The International Atomic Energy Agency (IAEA) has approved €40,240 funding for the Biotechnology and Nuclear Agriculture Research Institute (BNARI) of the Ghana Atomic Energy Commission (GAEC) to produce cassava varieties that are tolerant to the Cassava Brown Streak Disease (CBSD).
CBSD is caused by the Cassava Brown Streak Virus (CBSV) and Ugandan Cassava Brown Streak Virus (UCBSV). Reports of its occurrence in Burundi and the Democratic Republic of Congo indicate that the virus is spreading towards the West Africa region, which hitherto was considered as CBSD-free.
The lead researcher on the project, Dr. Wilfred Elegba, who is a Research Scientist at BNARI, made these remarks in an interview and noted that the project would help develop varieties tolerant to CBSD to prevent pandemics in West Africa.
“Cassava is an important staple crop that provides food and income for about 700 million Africans. However, its production in sub-Saharan Africa is severely constrained by viral diseases, key among which is CBSD,” he noted.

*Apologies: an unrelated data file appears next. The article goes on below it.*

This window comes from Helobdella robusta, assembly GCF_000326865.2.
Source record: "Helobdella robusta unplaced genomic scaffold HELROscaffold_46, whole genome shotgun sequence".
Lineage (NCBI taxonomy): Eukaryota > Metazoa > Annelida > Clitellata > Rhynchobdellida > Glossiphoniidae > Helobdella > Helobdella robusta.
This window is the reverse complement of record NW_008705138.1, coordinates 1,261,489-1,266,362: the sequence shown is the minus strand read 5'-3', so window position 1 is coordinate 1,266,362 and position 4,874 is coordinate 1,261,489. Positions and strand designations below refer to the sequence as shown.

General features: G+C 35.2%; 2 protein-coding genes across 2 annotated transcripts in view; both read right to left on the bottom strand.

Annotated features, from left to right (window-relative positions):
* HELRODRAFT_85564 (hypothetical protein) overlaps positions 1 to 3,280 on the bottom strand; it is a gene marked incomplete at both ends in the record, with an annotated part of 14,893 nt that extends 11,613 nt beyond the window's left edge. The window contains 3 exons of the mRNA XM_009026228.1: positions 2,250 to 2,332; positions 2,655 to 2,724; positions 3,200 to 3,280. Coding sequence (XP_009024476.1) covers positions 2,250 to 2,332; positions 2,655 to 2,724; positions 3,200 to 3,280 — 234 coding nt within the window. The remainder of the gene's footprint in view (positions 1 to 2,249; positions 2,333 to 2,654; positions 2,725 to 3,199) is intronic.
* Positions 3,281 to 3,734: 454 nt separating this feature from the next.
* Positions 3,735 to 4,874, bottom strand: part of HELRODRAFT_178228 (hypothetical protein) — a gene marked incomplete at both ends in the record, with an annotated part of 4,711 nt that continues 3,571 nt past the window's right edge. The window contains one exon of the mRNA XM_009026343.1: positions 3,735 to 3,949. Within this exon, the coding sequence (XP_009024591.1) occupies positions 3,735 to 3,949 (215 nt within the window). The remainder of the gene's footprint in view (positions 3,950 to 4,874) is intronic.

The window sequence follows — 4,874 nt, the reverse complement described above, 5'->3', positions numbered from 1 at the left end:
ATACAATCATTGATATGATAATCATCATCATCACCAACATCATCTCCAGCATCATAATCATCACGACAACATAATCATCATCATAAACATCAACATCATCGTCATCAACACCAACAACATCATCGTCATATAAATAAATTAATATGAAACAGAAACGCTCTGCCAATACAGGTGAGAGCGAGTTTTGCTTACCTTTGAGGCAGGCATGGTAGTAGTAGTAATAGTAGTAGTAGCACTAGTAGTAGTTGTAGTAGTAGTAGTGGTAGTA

According to him, the research project which is titled “Development of Cassava Brown Streak Disease Tolerance in Farmer-Preferred Cassava Using Gamma Radiation and Chemical Mutagenesis” for the period, 2021 to 2026, forms part of IAEA’s Coordinated Research project on “Development of Integrated Techniques for Induced Genetic Diversity and Improvement of Vegetatively Propagated and Horticultural Tree Crops”.
Dr. Elegba who is also the Chief Scientific Investigator (CSI) for the project, explained that the project would leverage nuclear and molecular techniques in combination with biotechnology to generate induced genetic diversity in cassava for tolerance to CBSD.
“Mutagenesis represents an alternative strategy to overcome genetic barriers that limit the development of virus resistance and other desirable agronomic traits in cassava,” he added.
“The other objectives of the project are; to develop or refine protocols for tissue culture, chimaera-free regeneration, and retention of induced mutation in cassava and to develop tools and methodologies for functional genomics, marker development, gene editing, and/or genomic prediction in cassava,” he stated.
“The research team at BNARI is delighted to contribute to food security in Africa through the development of CBSD tolerance in cassava varieties that are cultivated by farmers in Ghana and Africa at large,” he added.